How far will extremism affect stability in post-war Syria?

Syria is unlikely to see stability unless an internationally-fostered political solution to the conflict is agreed upon, including a post-conflict recovery program and counter-extremism strategy.
Sunday 09/12/2018
A displaced Syrian boy collects wood to protect tents from the cold and rainy weather at a camp for Syrian displaced people in the countryside of Idlib, on December 04. (DPA)
A displaced Syrian boy collects wood to protect tents from the cold and rainy weather at a camp for Syrian displaced people in the countryside of Idlib, on December 04. (DPA)

The protracted nature of the Syrian conflict and its rapid transformation into a regional and international proxy war have significantly contributed to the complexity of the conflict and exacerbated the threats to the country’s social cohesion and stability. However, as the fighting seems to be abating, post-war Syria will likely struggle to restore its pre-war stability as its social cohesion and sense of identity are at stake.

Religion in Syria has always been characterized by its long-standing moderation and down-to-earth pragmatic versions of faith. But the fragmentation of the country over the last few years and the perpetuation of identity politics are undermining this moderation the longer a permanent political solution remains off the table. A recent study suggests that the number of Salafi Jihadist fighters in Syria ranges from 43,650 to 70,550, numbers which are thought to be the highest globally.

Following the militarisation of the conflict, radicalized and violent extremism infiltrated both the regime and rebel ranks with thousands of foreign fighters from 100 countries. Those fighters are often predominantly driven by religious impetus, drastically changing the dynamics of the conflict and posing serious challenges to future stabilisation efforts.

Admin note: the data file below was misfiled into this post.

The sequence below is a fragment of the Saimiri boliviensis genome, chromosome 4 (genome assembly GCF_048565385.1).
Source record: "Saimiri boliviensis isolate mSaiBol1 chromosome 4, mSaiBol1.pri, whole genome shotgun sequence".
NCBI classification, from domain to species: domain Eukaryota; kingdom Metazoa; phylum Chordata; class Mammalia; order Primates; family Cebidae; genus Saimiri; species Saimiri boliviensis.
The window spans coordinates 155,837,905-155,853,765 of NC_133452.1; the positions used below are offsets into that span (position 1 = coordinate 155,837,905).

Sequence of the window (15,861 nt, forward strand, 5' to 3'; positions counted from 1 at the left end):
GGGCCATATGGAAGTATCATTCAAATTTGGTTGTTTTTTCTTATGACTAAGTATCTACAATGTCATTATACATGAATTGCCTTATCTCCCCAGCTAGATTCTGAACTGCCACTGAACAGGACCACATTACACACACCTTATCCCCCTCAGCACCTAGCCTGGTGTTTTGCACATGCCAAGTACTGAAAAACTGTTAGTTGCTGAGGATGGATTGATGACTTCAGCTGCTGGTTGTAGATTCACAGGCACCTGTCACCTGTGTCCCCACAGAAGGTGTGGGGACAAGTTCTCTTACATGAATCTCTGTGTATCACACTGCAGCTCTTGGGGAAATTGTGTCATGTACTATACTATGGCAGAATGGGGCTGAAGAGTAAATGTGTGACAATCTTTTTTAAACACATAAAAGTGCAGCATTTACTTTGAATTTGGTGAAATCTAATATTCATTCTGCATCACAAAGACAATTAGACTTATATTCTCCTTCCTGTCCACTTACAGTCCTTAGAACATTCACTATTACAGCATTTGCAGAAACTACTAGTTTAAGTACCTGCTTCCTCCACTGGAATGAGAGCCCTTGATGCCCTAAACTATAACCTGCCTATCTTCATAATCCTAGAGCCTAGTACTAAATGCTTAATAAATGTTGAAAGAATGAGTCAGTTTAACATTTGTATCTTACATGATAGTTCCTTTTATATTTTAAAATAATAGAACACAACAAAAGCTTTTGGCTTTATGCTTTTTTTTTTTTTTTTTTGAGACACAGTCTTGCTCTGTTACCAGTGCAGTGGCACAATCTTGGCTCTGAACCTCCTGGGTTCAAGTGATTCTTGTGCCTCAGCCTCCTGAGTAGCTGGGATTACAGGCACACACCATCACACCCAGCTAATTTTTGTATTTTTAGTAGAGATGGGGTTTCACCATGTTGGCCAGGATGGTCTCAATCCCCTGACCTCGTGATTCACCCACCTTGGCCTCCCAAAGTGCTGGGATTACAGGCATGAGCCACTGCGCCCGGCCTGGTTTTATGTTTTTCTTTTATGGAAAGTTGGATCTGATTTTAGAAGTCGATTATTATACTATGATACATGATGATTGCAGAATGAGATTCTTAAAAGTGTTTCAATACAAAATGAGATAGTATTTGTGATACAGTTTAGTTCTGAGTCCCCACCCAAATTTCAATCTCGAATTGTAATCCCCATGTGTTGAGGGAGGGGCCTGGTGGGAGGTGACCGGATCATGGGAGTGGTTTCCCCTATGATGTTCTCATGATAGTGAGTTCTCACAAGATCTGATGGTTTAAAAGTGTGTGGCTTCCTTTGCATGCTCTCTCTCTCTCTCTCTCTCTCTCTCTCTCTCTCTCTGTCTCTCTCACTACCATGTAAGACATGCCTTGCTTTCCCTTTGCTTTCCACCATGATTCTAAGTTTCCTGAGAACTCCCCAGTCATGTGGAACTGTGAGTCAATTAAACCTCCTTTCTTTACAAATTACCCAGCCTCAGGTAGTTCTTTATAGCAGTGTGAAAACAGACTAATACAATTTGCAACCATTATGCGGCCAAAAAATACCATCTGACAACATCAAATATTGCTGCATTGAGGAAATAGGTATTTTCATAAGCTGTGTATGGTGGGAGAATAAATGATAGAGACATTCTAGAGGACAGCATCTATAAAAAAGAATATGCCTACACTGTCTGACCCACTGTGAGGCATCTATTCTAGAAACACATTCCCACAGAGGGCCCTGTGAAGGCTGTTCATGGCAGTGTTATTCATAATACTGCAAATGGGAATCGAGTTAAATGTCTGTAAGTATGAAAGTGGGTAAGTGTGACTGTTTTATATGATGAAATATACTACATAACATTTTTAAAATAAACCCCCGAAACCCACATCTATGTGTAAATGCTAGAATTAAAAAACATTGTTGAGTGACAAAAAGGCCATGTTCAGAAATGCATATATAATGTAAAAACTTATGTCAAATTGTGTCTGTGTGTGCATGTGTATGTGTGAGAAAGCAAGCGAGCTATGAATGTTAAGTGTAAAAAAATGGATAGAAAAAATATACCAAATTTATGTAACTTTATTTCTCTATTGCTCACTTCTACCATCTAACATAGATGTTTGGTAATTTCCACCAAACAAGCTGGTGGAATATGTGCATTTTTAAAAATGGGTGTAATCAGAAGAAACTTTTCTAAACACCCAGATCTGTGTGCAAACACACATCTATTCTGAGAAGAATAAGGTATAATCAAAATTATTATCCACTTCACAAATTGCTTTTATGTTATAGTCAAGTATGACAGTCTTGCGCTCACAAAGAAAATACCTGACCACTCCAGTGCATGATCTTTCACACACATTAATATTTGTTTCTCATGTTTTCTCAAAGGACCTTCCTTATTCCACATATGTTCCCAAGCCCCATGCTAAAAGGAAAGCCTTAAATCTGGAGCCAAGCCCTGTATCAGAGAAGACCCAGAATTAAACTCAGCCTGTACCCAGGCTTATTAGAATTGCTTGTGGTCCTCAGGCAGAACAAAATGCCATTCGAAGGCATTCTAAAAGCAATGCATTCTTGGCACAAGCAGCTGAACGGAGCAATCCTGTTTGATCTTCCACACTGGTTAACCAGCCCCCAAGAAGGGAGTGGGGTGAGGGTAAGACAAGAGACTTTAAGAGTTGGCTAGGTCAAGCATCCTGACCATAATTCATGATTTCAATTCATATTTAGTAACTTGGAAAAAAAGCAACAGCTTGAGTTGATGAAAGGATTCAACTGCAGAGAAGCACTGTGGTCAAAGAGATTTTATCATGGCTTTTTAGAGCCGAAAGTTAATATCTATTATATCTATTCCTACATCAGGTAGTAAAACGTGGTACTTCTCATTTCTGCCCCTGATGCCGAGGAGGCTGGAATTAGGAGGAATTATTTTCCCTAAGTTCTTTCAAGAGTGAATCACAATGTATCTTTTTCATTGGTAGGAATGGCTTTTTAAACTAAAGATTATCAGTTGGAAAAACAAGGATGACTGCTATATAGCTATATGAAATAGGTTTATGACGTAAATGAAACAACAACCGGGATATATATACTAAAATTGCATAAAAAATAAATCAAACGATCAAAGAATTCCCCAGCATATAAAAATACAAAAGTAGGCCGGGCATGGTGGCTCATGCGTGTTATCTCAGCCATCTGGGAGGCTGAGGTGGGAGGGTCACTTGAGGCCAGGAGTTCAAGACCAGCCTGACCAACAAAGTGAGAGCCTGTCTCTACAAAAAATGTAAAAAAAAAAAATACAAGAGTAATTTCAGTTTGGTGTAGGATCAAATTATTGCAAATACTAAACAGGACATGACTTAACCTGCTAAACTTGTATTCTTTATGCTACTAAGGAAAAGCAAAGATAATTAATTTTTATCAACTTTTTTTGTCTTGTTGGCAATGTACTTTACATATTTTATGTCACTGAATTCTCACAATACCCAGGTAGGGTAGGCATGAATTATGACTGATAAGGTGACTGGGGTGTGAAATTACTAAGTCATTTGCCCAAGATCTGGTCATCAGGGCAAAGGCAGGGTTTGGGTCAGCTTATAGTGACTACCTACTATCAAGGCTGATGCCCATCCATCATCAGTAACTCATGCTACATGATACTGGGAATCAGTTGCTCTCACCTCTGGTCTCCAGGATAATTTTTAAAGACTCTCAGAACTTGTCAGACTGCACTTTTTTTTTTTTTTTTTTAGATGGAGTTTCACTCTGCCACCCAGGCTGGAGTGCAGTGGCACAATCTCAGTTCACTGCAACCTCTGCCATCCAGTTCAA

As the Syrian regime faced existential threat during the early years of the conflict, its strategic regional ally, Iran, deployed thousands of foreign fighters to support it on the pretext of defending sacred Shiite sites, evoking sectarian odds and intensifying both domestic and regional polarization.

Additionally, in coordination with other actors, Iran has engineered a few deals of demographic swaps aimed at altering the demographic landscape in former rebel-controlled territories, something that is likely to deepen divisions, undermine future stabilisation efforts and nurture radical narratives.

Moreover, besides the demographic swaps which are laden with sectarian grudge, Iran is relentlessly continuing its attempts to dominate the Syrian economy, focusing on Damascus as a basis for future expansion. According to a recent report, Iran is planning to open branches of its banks in Syria to push long-term ‘strategic cooperation’ through reconstruction endeavors. This will certainly fuel future spites in post-war Syria, which will likely further extremist narratives in response to what is widely considered ‘Shiitasation’ of Syria.   

Similarly, other parties to the conflict -- benefiting from the failure of the US and its allies’ efforts to train and build up moderate opposition forces -- continued to push their polarising narratives, tapping into confessional, sectarian and ethnic sentiments seeking different endgames.

Turkey, for example, with its deep-seated fear of a de facto Kurdish state near its borders and a desire to cement its leverage in the conflict, has turned a blind eye to -- if not facilitated -- the influx of anti-regime fighters joining rebel forces. These anti-regime fighters include extremist groups such as Ahrar al-Sham (AS) and the now de facto ruling power in the majority of the Idlib province territory Hay'at Tahrir al-Sham (HTS), formerly known as al-Nusra Front.